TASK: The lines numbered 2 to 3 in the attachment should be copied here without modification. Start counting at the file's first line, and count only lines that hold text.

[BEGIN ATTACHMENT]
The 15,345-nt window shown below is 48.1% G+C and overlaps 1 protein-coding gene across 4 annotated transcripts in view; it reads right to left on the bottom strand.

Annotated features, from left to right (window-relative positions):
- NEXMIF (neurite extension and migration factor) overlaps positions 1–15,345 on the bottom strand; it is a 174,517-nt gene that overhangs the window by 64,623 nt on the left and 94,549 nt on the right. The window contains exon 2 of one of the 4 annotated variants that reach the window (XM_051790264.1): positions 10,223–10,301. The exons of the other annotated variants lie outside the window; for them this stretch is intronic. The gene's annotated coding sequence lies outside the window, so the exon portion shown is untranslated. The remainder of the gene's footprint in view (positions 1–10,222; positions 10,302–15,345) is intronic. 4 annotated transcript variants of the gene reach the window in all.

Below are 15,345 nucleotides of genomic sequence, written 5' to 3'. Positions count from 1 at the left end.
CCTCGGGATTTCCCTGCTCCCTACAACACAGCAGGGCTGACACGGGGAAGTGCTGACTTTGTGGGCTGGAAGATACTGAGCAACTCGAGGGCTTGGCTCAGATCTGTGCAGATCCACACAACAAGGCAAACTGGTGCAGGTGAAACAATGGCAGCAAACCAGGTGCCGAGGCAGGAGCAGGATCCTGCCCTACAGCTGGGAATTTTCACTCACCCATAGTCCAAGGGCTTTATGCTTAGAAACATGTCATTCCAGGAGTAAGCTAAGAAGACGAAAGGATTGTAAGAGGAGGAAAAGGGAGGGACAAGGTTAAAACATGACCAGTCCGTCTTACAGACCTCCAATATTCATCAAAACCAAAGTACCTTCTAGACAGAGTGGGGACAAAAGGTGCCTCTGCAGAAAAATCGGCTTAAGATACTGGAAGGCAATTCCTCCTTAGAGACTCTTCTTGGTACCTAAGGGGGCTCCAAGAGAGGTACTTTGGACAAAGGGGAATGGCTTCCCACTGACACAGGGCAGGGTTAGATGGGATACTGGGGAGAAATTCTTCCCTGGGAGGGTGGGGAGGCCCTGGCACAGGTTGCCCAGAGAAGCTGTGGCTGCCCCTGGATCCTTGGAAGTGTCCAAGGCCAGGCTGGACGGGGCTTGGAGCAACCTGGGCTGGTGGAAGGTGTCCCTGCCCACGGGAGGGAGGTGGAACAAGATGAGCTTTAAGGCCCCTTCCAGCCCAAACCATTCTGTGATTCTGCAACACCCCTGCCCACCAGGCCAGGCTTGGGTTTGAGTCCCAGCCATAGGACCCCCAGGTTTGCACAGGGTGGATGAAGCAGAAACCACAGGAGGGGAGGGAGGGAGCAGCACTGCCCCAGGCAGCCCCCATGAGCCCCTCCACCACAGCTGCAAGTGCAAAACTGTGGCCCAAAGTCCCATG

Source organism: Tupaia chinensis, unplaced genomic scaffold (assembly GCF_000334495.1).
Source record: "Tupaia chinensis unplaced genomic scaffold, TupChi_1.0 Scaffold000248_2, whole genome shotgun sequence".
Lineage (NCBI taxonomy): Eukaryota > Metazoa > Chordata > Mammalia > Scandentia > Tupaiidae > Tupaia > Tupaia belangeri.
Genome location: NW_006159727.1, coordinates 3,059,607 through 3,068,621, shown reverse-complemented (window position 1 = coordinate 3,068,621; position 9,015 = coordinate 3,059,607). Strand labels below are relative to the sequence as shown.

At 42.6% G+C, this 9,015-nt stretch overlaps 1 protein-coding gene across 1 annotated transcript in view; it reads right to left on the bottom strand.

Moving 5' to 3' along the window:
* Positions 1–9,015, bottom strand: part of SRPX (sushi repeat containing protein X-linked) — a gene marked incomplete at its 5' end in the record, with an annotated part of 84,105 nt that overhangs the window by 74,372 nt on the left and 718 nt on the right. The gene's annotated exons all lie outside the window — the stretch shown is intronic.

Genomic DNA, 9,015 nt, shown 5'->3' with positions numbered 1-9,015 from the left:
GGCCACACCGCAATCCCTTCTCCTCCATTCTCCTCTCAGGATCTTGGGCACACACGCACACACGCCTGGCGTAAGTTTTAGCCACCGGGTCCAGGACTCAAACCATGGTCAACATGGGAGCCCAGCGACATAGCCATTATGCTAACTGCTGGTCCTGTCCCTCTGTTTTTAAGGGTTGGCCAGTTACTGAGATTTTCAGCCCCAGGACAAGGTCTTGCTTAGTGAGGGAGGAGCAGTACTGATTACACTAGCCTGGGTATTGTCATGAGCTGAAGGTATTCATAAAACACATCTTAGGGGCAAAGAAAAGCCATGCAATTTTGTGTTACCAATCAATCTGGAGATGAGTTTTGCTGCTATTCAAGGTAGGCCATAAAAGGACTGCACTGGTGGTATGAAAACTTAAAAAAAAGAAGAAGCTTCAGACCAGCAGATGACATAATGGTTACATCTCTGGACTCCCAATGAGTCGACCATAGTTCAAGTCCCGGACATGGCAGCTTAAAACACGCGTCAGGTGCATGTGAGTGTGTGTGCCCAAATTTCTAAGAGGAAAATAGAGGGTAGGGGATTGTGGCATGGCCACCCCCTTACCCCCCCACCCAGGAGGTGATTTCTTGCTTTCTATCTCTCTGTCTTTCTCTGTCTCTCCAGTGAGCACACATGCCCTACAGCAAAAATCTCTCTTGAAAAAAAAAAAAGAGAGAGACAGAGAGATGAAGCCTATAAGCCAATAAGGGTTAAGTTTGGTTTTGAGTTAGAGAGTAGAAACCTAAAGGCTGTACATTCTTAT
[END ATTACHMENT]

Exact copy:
Annotated features, from left to right (window-relative positions):
- NEXMIF (neurite extension and migration factor) overlaps positions 1–15,345 on the bottom strand; it is a 174,517-nt gene that overhangs the window by 64,623 nt on the left and 94,549 nt on the right. The window contains exon 2 of one of the 4 annotated variants that reach the window (XM_051790264.1): positions 10,223–10,301. The exons of the other annotated variants lie outside the window; for them this stretch is intronic. The gene's annotated coding sequence lies outside the window, so the exon portion shown is untranslated. The remainder of the gene's footprint in view (positions 1–10,222; positions 10,302–15,345) is intronic. 4 annotated transcript variants of the gene reach the window in all.